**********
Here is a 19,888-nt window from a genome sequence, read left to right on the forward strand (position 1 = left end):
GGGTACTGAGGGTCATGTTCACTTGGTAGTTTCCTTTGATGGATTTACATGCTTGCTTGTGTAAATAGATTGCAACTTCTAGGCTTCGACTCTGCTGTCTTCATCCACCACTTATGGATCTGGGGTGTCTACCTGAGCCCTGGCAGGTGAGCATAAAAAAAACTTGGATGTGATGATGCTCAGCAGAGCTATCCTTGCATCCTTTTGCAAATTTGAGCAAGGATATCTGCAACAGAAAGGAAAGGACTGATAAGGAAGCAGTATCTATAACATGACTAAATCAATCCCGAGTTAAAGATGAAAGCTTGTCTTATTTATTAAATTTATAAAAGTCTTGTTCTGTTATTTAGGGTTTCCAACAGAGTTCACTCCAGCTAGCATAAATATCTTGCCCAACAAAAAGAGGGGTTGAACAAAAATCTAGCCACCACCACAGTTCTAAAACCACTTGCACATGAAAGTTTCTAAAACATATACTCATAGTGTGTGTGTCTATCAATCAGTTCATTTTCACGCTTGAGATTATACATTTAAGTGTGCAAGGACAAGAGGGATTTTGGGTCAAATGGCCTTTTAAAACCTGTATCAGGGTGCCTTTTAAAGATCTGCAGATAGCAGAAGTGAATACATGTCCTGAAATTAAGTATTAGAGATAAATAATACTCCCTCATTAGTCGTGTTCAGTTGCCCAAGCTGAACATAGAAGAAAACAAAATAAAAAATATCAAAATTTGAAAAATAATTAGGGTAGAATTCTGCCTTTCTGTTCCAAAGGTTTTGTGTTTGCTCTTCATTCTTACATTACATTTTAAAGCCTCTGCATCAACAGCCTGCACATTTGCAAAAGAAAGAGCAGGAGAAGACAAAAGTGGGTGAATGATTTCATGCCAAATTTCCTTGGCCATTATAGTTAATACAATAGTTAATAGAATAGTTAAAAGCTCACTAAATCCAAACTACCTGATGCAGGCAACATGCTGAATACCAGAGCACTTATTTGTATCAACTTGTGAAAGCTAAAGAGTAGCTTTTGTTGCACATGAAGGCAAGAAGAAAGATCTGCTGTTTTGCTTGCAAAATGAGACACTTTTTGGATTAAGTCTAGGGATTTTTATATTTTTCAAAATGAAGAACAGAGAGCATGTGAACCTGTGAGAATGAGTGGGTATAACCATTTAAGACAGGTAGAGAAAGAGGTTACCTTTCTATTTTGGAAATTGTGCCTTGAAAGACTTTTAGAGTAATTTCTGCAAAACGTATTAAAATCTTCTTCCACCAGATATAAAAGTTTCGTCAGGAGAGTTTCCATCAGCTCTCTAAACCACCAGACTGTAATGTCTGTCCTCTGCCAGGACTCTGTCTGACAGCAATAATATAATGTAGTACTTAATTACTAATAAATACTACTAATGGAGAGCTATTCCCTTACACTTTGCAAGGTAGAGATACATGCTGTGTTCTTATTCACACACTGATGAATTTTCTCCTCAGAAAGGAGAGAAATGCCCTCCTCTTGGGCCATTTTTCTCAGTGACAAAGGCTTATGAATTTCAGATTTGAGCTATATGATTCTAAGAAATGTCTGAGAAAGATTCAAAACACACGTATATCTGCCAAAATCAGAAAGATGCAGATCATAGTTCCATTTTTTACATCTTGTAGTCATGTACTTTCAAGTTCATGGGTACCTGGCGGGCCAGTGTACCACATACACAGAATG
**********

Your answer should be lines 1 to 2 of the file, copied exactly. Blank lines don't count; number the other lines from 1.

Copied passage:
Here is a 19,888-nt window from a genome sequence, read left to right on the forward strand (position 1 = left end):
GGGTACTGAGGGTCATGTTCACTTGGTAGTTTCCTTTGATGGATTTACATGCTTGCTTGTGTAAATAGATTGCAACTTCTAGGCTTCGACTCTGCTGTCTTCATCCACCACTTATGGATCTGGGGTGTCTACCTGAGCCCTGGCAGGTGAGCATAAAAAAAACTTGGATGTGATGATGCTCAGCAGAGCTATCCTTGCATCCTTTTGCAAATTTGAGCAAGGATATCTGCAACAGAAAGGAAAGGACTGATAAGGAAGCAGTATCTATAACATGACTAAATCAATCCCGAGTTAAAGATGAAAGCTTGTCTTATTTATTAAATTTATAAAAGTCTTGTTCTGTTATTTAGGGTTTCCAACAGAGTTCACTCCAGCTAGCATAAATATCTTGCCCAACAAAAAGAGGGGTTGAACAAAAATCTAGCCACCACCACAGTTCTAAAACCACTTGCACATGAAAGTTTCTAAAACATATACTCATAGTGTGTGTGTCTATCAATCAGTTCATTTTCACGCTTGAGATTATACATTTAAGTGTGCAAGGACAAGAGGGATTTTGGGTCAAATGGCCTTTTAAAACCTGTATCAGGGTGCCTTTTAAAGATCTGCAGATAGCAGAAGTGAATACATGTCCTGAAATTAAGTATTAGAGATAAATAATACTCCCTCATTAGTCGTGTTCAGTTGCCCAAGCTGAACATAGAAGAAAACAAAATAAAAAATATCAAAATTTGAAAAATAATTAGGGTAGAATTCTGCCTTTCTGTTCCAAAGGTTTTGTGTTTGCTCTTCATTCTTACATTACATTTTAAAGCCTCTGCATCAACAGCCTGCACATTTGCAAAAGAAAGAGCAGGAGAAGACAAAAGTGGGTGAATGATTTCATGCCAAATTTCCTTGGCCATTATAGTTAATACAATAGTTAATAGAATAGTTAAAAGCTCACTAAATCCAAACTACCTGATGCAGGCAACATGCTGAATACCAGAGCACTTATTTGTATCAACTTGTGAAAGCTAAAGAGTAGCTTTTGTTGCACATGAAGGCAAGAAGAAAGATCTGCTGTTTTGCTTGCAAAATGAGACACTTTTTGGATTAAGTCTAGGGATTTTTATATTTTTCAAAATGAAGAACAGAGAGCATGTGAACCTGTGAGAATGAGTGGGTATAACCATTTAAGACAGGTAGAGAAAGAGGTTACCTTTCTATTTTGGAAATTGTGCCTTGAAAGACTTTTAGAGTAATTTCTGCAAAACGTATTAAAATCTTCTTCCACCAGATATAAAAGTTTCGTCAGGAGAGTTTCCATCAGCTCTCTAAACCACCAGACTGTAATGTCTGTCCTCTGCCAGGACTCTGTCTGACAGCAATAATATAATGTAGTACTTAATTACTAATAAATACTACTAATGGAGAGCTATTCCCTTACACTTTGCAAGGTAGAGATACATGCTGTGTTCTTATTCACACACTGATGAATTTTCTCCTCAGAAAGGAGAGAAATGCCCTCCTCTTGGGCCATTTTTCTCAGTGACAAAGGCTTATGAATTTCAGATTTGAGCTATATGATTCTAAGAAATGTCTGAGAAAGATTCAAAACACACGTATATCTGCCAAAATCAGAAAGATGCAGATCATAGTTCCATTTTTTACATCTTGTAGTCATGTACTTTCAAGTTCATGGGTACCTGGCGGGCCAGTGTACCACATACACAGAATG